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February 6, 2013
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  Top Story 
 
  • Declines in cancer seen among blacks
    Cancer rates have dropped among blacks in the U.S., although they remain at greater risk of dying from cancer than whites, a report showed. Black men had a 15% higher risk of being diagnosed with cancer than white men, while black women had a 6% lower cancer risk compared with white women, researchers wrote in the CA: A Cancer Journal for Clinicians. HealthDay News (2/5) LinkedInFacebookTwitterEmail this Story
Penn State Online Nursing Programs
Need new career options? Get your RN to B.S. degree, nursing management certificate, or nursing informatics certificate and advance your career. Check out the online nursing programs offered by Penn State World Campus. Visit worldcampus.psu.edu/nursing to take your career to the next level today!
  Nursing, Health & Medical Science 
  • Mentally ill adults more likely to smoke, CDC reports
    The smoking rate for adults with a mental condition in the U.S. was about 70% higher than for other adults, according to a report by the CDC and the Substance Abuse and Mental Health Services Administration. On average, smokers with mental disorders smoked more cigarettes than smokers without mental conditions. Reuters (2/5)
  • Calcium supplements raise men's risk of death from heart disease
    Taking 1,000 milligrams of calcium supplement per day increases a man's risk of dying from heart disease by 20%, but does not have the same effect in women, according to an analysis in JAMA Internal Medicine. Calcium from diet, however, was not associated with an increased risk. The study followed more than 388,000 patients age 50 to 71. HealthDay News (2/4) LinkedInFacebookTwitterEmail this Story
  • Prenatal exposure to air pollution tied to lower birth weight
    Pregnant women exposed to increased levels of particulate air pollution were more likely to give birth to smaller babies, according to a study in the journal Environmental Health Perspectives. Every 10-microgram increase of pollution particles per cubic meter of air was linked to an 8.9 gram decline in infant birth weight, researchers said. MyHealthNewsDaily.com (2/6) LinkedInFacebookTwitterEmail this Story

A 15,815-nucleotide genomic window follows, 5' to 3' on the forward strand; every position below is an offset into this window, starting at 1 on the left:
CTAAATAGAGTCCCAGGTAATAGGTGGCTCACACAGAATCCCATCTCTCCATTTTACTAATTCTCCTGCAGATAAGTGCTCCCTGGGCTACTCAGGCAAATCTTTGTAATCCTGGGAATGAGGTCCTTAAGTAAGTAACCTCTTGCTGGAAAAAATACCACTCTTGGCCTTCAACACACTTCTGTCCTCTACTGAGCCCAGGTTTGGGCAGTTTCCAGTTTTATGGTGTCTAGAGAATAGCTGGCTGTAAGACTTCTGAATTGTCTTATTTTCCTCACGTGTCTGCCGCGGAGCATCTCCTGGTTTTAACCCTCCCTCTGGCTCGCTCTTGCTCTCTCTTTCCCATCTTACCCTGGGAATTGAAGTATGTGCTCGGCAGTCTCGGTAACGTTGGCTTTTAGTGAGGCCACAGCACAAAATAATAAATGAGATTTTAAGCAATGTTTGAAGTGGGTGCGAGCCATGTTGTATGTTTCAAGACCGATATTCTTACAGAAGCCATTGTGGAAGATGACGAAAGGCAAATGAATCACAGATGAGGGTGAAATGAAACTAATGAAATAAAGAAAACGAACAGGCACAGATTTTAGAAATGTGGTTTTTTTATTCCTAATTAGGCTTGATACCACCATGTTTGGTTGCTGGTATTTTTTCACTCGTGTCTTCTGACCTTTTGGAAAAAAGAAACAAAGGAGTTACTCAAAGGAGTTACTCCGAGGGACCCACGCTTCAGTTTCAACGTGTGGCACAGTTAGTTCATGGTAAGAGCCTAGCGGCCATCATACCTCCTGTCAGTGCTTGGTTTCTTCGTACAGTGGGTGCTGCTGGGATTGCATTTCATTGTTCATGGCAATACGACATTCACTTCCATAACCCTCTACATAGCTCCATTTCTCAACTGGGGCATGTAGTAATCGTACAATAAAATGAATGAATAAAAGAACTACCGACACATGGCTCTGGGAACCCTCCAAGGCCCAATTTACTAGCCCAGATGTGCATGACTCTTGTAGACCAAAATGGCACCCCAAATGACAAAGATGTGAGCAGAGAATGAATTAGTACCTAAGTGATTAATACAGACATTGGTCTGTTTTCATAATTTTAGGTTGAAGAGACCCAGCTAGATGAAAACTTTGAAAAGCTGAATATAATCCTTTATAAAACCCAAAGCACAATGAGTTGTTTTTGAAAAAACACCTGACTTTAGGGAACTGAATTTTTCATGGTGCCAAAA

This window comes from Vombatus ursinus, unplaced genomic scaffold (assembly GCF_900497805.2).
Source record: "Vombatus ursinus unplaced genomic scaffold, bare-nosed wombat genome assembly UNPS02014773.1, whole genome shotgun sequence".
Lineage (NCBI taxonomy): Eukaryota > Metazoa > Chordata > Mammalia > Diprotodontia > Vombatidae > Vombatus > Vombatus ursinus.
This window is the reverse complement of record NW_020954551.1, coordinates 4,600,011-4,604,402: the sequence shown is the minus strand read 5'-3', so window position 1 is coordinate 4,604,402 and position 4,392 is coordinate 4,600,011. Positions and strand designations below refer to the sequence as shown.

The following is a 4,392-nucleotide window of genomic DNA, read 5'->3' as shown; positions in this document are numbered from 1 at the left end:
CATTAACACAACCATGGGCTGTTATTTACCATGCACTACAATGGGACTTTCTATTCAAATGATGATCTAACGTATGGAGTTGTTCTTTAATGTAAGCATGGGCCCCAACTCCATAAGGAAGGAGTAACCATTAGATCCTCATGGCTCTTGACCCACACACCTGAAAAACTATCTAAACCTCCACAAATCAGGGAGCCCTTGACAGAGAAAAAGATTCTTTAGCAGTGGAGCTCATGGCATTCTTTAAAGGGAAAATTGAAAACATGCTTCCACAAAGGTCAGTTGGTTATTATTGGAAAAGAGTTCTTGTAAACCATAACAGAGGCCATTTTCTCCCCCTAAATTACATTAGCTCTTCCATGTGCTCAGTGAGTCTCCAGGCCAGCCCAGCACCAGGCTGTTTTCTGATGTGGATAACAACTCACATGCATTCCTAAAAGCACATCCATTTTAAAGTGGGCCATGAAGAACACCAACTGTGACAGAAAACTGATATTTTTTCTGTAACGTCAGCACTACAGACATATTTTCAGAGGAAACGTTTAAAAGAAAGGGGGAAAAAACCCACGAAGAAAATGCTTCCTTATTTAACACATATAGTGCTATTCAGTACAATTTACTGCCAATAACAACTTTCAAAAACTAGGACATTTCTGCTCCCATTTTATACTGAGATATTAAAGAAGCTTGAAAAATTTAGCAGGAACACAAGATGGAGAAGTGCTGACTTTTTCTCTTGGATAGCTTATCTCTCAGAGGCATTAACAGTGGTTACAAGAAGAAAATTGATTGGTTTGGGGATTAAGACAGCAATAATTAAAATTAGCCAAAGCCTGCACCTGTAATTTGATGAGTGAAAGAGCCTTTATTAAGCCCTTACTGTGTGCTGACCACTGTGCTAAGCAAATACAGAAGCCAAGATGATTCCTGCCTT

• Current guidelines address fertility in young cancer patients
    Sexual and reproductive health risks following treatment from childhood, adolescent and young adult cancer vary depending on cancer type, age at diagnosis and therapy, according to a review in the Journal of Clinical Oncology. Possible long-term sexual and reproductive complications should be discussed by oncologists and cancer patients before treatment begins, researchers said. DoctorsLounge.com/HealthDay News (2/5) LinkedInFacebookTwitterEmail this Story
  Trends & Technologies 
 
  • PCMHs can do more to involve patients in improving care
    While 90% of patient-centered medical home practices used one or more strategies to gather patient feedback, only 29% engaged patients and families as advisers and 32% involved patients in team efforts to boost care quality, according to an American Academy of Family Physicians survey. The results appear in Health Affairs. BeckersHospitalReview.com (2/4) LinkedInFacebookTwitterEmail this Story
  • Study IDs infection-control practices perceived as most effective
    A survey of infection-control specialists at 478 U.S. hospitals helped Michigan researchers create a list of the most common infection-control practices based on strength of evidence. The report in the American Journal of Infection Control found alcohol-based hand rub and aseptic urinary catheter insertion were among those perceived as the most effective practices, while routine central catheter changes and nitrofurazone-releasing urinary catheters were among the practices perceived as the least effective. Nurse.com (2/3) LinkedInFacebookTwitterEmail this Story
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  Work-Life Balance 
  Legislative Policy & Regulatory News 
Position TitleCompany NameLocation
Hospice RN Case ManagerUnitedHealth GroupTuscon, AZ
NURSING ASSISTANT-SPT-.900-72/PP-DAYS/PM'S-COMMUNITY MEMORIAL HOSPITAL-MENOMONEE FALLS, WIFroedtert HealthMenomonee Falls, WI
Psychiatric Advanced Practice RNKaiser PermanenteSuitland, MD
Part Time Health Coach in London, OHUnitedHealth GroupColumbus, OH
Behavioral Health Care Advocate - Telecommute - New York OnlyUnitedHealth GroupAlbany, NY
Click here to view more job listings.

  ANA News 
  • ANA Membership -- Certification Discounts, free CE and much more
    The American Nurses Association stands for advancing the nurse profession to improve health for all. By becoming a member, you benefit not only from discounts on certification and continuing education modules but also from ANA's commitment to empowering you as a nurse. From translating policies into nursing practice to raising awareness around issues that affect you and your patients, ANA strives to provide you with advice, tools, and support throughout your career. Join ANA today. LinkedInFacebookTwitterEmail this Story
Learn more about ANA ->ANA Homepage | Members Only | Nursesbooks.org | Events | Career Center

  SmartQuote 
I've learned that people will forget what you said, people will forget what you did, but people will never forget how you made them feel."
--Maya Angelou,
American author and poet


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